Rust !

Discussion in 'Electricians' Talk' started by Pollowick, Jul 11, 2018.

  1. Pollowick

    Pollowick Well-Known Member

    Trying to get to the bottom of an issue with patio lights tripping both RCBO and and intermediate breaker. Something like 15 IP rated boxes to work through and I am finding the supplied and installed choc blocks have all rusted!

    Brass does not rust, it gets a little surface corrosion but never rusts. Further investigation shows that the screws and blocks themselves have been made from steel and flashed with brass, so one minor scratch and moisture penetrates starting off the rust. Causing the screws to rust in ...

    The boxes are dry inside, so this is just seepage and moisture in the air.

    So, somewhere there will be tracking across, but which one and where? A slow process and I will need to find some brass choc blocks as the enclosures are too small for Wago connectors and cable sizes too different for crimping.

    A penny or two saved in production results in a costly exercise to fault find!
     
  2. Gluggy

    Gluggy Member

    Always the way - sure the thought process is if it lasts the warranty period then it becomes someone else's problem, so why spend more / make less profit to make something "better" than it "needs" to be....
     
  3. Brightsparks

    Brightsparks Member

    Wages in jell blocks inside the ip rates enclosures.
    I know the word wago isn’t to everyone’s liking.
     
  4. Brightsparks

    Brightsparks Member

    Sorry rushing while working meant wagos in jel blocks
    Blinking predictive text.
     
  5. Pollowick

    Pollowick Well-Known Member


    I know what you meant! Unfortunately, the IP boxes are too small even for just Wago's. Looking at the Raychem Gel boxes in their entirety but need to find teh failure - it may actually be the light itself with water ingress (according to the manufacturer/importer) and they are rated IP68!
     
  6. Lectrician

    Lectrician Screwfix Select

    I have noticed some terminal blocks rusting as you describe. A shame, as the actual plastic on them is far better than others. I would not make the assumption that there is tracking due to this corrosion though. I have been in the same situation - The terminal blocks needed replacing as I could not undo the terminals to split the circuit to test. Cables cut, stripped, tested and reconnected. Fault narrowed down and pin pointed. Not caused by the rusting terminal blocks.
     
  7. Pollowick

    Pollowick Well-Known Member

    Have just found one problem ... a IP light had failed internally. No idea why!

    Not saying the corrosion has caused the tracking, but it makes them blocks impossible to undo resulting it cutting and reterminating!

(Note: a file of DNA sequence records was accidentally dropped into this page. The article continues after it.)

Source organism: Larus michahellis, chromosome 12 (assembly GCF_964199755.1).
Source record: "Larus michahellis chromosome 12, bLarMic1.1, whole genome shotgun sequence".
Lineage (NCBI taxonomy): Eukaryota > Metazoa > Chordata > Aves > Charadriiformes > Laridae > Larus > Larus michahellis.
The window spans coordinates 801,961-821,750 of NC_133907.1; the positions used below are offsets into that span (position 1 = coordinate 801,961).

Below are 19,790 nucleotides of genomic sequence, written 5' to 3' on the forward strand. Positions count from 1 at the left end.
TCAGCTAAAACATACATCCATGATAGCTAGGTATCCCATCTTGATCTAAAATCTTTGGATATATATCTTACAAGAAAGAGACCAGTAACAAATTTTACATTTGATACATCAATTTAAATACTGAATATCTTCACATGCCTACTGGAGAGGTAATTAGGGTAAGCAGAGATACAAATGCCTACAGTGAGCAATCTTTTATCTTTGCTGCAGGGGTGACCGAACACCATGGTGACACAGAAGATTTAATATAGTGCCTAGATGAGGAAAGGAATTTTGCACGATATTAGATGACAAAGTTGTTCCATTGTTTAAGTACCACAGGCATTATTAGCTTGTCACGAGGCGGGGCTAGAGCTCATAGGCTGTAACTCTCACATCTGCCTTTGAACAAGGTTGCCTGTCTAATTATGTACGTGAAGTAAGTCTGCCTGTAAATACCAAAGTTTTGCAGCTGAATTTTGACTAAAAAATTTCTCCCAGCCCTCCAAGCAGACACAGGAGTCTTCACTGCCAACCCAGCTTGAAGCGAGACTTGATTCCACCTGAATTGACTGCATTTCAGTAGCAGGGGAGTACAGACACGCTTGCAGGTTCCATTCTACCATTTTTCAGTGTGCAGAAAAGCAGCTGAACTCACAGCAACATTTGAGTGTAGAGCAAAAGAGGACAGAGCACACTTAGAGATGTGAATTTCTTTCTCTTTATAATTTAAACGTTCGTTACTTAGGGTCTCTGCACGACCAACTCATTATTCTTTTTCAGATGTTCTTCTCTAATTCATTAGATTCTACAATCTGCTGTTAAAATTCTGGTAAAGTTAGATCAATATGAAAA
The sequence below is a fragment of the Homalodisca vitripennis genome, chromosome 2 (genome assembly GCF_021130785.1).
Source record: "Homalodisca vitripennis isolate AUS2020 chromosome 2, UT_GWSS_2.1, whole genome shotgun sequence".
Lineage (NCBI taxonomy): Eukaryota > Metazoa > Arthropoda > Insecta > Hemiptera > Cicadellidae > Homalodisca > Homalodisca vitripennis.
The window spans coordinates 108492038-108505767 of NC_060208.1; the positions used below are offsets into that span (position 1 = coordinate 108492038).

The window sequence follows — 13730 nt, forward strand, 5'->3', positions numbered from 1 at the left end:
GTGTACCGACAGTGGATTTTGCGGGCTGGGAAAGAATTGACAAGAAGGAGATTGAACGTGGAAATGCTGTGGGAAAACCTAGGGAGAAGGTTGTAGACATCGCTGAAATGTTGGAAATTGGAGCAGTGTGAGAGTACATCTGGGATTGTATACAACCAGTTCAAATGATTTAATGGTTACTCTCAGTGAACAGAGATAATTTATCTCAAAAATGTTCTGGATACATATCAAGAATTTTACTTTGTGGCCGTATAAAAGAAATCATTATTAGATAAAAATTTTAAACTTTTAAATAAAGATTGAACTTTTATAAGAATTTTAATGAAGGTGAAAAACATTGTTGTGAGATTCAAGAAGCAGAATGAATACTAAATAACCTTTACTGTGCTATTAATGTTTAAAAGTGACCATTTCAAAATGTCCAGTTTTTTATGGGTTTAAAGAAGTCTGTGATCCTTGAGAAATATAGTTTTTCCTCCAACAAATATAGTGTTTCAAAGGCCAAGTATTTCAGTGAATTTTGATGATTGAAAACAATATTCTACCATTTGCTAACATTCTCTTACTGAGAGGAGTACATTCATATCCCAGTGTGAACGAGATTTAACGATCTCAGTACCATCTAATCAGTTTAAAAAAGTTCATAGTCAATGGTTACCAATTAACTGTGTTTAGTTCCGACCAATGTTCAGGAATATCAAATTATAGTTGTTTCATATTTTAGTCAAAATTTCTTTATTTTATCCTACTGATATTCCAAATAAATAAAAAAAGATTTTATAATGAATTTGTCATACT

8. HappyHacker

    HappyHacker Member

    I had a similar problem but the choc connectors were not even in an enclosure so slugs, ants, soil etc had accumulated around the connections regularly tripping the RCD. I used Wagos with the Wago paste inserted to prevent oxidisation all covered in electrical paste to delay the inevitable. Wago make some very small connectors in their new range, have you looked at these? The lights were from one of the sheds and to be honest I would not have fitted them they were really poor but whoever fitted them had made a compete mess of it even where they had used IP rated boxes.
     
  9. Pollowick

    Pollowick Well-Known Member


    Do you have a part or range number?
     
  10. HappyHacker

    HappyHacker Member

  11. Pollowick

    Pollowick Well-Known Member

    Thought there was a new series - even the 221s would be an issue, might squeeze three 2 ways in, but not 3 way. Cannot use 2273s either as some cables are fine stranded (the rest stranded).

    Also though about some 224-112 lighting connectors, however they are designed for solid on one side and multi-strand on the other and all mine are multistrand
     
    Last edited: Jul 11, 2018
  12. HappyHacker

    HappyHacker Member

    If you need to get them in an existing enclosure and you cannot find a proper brass choc connector then solder or a bodge with crimps may be the only way.

    I must admit i am completely fed up with the rubbish manufacturers/customers expect us to install/repair. I often recommend that customers throw stuff out rather than try to repair it.
     
    Pollowick likes this.
  13. Pollowick

    Pollowick Well-Known Member

    Solder maybe the only way, but some of the insulation these days just melts or runs back at the merest hint of heat! Did some recently, 2x1.5 SWA and 0.5 mm flex, solder and four layers of heat shrink!

    There is so much around where they scrimp and save .0001p and it costs the user way more to change it.
     

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